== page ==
By the end of my week in the hospital, everyone could tell that I was feeling like myself again when I intentionally triggered the floor lock down with my hospital I.D. bracelet.

After that week I was released from the hospital and 3 days after that went home to Iowa. The first trip I made to the grocery store took all day. Tasked with finding low carb snacks, my parents and I read every last nutrition label in the store. Sugar free Jell-O, string cheese, gold fish, and celery. This would become the usual for me throughout all of school. I’ve eaten enough celery in my life to never want to look at a stalk again. Slowly, things returned to some kind of normalcy. I went back to school and I was getting healthy one day at a time. Every day is still a learning experience.

Of T1D, I will say this: There is an immense list of things I’ve been told I can’t do. I disagree with that list. I survived college. I know how to carry 6 months of insulin supplies on a plane. I’d like to get my scuba certification. My mother taught me that I was a kid first. So I have never let my diabetes stop me. I refuse to let it. I am not a diabetic. I have diabetes. It is my disease. I have diabetes, it does not have me.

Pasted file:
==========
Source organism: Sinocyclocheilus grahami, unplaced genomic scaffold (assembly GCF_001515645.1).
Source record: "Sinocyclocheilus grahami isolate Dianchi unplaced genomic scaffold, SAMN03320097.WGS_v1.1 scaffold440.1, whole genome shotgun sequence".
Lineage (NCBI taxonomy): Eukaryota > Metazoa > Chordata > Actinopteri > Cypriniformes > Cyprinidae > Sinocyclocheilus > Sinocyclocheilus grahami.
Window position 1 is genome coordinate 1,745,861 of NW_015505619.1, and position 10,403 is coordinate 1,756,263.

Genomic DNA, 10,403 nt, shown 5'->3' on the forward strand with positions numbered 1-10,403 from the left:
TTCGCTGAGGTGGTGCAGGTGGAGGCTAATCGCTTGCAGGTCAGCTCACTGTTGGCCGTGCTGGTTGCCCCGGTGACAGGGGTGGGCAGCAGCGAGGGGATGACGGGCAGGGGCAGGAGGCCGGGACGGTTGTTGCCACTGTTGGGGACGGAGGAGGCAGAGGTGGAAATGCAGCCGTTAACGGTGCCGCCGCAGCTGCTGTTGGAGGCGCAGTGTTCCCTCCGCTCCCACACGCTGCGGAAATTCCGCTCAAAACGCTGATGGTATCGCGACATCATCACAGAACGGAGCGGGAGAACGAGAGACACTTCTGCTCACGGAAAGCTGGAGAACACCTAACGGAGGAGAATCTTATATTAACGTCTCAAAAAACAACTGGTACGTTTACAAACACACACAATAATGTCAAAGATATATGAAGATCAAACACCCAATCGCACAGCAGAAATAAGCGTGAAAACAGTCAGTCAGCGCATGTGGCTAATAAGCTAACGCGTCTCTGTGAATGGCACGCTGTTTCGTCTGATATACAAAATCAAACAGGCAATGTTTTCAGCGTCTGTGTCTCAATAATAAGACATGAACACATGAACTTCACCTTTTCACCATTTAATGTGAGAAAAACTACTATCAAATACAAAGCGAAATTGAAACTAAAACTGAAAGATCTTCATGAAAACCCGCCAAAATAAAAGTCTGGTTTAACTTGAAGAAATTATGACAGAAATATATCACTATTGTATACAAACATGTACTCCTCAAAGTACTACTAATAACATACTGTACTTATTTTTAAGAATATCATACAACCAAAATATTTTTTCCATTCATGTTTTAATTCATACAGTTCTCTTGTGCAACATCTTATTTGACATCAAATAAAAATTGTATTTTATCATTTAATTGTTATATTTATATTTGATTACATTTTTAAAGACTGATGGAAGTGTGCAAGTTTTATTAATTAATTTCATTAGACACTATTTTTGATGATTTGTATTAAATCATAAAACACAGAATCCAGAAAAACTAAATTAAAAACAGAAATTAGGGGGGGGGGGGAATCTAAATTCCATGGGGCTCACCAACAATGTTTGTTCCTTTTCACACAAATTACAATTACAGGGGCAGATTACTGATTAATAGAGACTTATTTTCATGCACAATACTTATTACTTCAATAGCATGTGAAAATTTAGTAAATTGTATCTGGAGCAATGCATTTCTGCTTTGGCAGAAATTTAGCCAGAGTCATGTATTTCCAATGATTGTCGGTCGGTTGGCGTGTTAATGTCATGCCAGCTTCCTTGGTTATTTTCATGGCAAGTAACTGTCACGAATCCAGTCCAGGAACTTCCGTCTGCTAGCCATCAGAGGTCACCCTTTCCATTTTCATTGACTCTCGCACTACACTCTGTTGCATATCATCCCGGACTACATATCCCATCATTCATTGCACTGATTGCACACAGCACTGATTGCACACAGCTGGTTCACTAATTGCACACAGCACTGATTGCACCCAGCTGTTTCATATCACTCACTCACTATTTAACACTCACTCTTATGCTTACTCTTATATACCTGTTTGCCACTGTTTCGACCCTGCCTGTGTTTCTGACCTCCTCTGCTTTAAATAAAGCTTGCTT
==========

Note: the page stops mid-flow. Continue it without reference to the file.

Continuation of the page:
Newly Diagnosed Reading List

Speaking to an audience of First Timers at Friends for Life 2015 Diabetes Dad, Tom Karlya, said “Diabetes is an unfair and tough disease, but knowledge is the equalizer in diabetes.” Knowledge is the equalizer in diabetes. Between blood glucose checks every two hours, being a parent, and teaching, it took me a few months to get through these books, but the history, research, and practical advice helped me cope with our son’s diagnosis and more importantly, find good avenues of care for him.

Diabetes Rising by Dan Hurley